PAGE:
Now we’re going to talk
about the Japanese Paper Pot Transplanter system. This system was developed in
Japan by the sugar beet industry and it’s also used for alliums. We use it here on the farm
primarily for onions, leeks and head lettuce. It’s a really interesting system
that was designed to plant a lot of plants in a
short amount of time. It uses this paper pot system
and it’s a specially designed setup that involves these paper
pots, a set of spreading rods and tray, and then
these hard plastic trays. The paper pots come in either
two, four, or six inch spacing, within the row. This is the two-inch spacing. You can see it’s narrower
because it doesn’t have as much paper in it. And then a
four-inch and a six-inch. Each tray, regardless of the
spacing, holds 264 plants. So that’s really nice, because
you can maximize your greenhouse space using these hard plastic
trays and the paper pot system. To set up the paper pots, you
take your spreading rods and you slide them in between these two
pieces of white paper on either side of the paper pot. You set the paper pots over the
tray here and the tray has a set of metal tabs that hold
the paper pots in place. Once you’ve got it set up on the
tabs, you can go ahead and slide out the spreading rods. So once you have that set up,
you take your hard plastic tray, slide it over the
honeycombs and flip it upright. And then go over to your
soil bin and fill up the trays. You want to be careful about –
if you have a compost based mix, you want to be sure that you try
to filter out some of the larger chunks of bark, or if there’s
any gravel in your mix for some reason. Because a large chunk can
actually end up filling up a whole cell- the
cells are so small. Take it back over to your bench,
and now that it’s filled, you can take this expander tray off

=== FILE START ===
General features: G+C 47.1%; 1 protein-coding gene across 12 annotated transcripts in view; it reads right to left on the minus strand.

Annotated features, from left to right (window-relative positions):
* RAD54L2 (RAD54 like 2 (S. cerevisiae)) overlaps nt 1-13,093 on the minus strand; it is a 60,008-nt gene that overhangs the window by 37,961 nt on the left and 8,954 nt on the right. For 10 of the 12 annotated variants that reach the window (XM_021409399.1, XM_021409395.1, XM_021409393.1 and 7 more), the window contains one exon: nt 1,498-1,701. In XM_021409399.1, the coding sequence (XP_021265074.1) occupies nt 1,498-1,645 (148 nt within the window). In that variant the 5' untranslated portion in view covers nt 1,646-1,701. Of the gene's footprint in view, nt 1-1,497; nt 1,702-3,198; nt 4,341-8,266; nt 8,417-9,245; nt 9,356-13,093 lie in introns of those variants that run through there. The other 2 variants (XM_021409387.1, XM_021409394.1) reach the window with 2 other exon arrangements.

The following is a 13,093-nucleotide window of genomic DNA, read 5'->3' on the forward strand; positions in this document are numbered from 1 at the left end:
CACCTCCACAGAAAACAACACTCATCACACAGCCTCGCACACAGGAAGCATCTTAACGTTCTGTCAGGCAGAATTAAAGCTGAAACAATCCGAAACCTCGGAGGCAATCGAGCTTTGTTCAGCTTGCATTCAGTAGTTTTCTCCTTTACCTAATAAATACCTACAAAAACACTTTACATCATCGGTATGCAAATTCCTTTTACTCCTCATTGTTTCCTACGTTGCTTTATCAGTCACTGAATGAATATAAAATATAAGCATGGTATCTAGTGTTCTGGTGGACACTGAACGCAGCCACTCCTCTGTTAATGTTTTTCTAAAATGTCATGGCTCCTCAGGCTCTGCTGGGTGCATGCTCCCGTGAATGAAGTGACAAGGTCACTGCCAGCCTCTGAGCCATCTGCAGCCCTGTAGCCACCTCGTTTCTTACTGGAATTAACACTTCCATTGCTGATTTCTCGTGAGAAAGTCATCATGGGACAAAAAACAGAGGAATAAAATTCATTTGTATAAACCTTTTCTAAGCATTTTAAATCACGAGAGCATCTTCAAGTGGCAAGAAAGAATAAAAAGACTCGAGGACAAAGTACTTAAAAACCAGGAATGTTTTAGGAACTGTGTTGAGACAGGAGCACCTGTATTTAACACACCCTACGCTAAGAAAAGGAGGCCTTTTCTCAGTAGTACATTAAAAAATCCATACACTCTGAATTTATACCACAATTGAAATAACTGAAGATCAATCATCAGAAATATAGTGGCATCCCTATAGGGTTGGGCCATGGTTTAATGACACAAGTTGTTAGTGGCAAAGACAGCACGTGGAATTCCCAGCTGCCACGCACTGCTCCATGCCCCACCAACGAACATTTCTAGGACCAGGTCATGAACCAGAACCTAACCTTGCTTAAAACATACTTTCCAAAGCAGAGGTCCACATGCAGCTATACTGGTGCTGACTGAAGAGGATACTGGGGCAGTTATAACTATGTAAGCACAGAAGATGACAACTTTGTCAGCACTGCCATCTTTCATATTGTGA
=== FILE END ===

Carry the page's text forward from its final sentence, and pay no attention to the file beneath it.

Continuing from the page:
and your cells are all set in place, and you’re ready to seed. The next step is to make a divot
in each one of the brown cells. And we just use our fingers,
which takes a little bit of practice, because it’s
on a honeycomb pattern. They also make a dibber, which
you use to set over the tray, and it makes a hole in
each cell in one shot. And then you can
go ahead and seed. We find that seeding along the
length of the tray, as long as you’re only doing one type of
plant in each tray, is easier than trying to navigate
the honeycomb pattern. Once you have your tray totally
seeded, you take it back over to your bin of soil mix, and then
you can lightly cover the seeds with your soil mix. Next we’re going to take
this tray of leeks down to the field, and we’ll
show you how the Japanese Paper Pot
Transplanter works. Now we’re going to talk
about the Japanese Paper Pot Transplanter, and we’re going
to be using it today to plant some leeks. This unit is a small-scale tool,
used for transplanting the paper pots that we talked
about in the greenhouse. It’s pretty lightweight. It weighs about 40 pounds and it
has a handle right here that’s designed to help you
carry it around the field. It is fully adjustable. It has a pin right here, so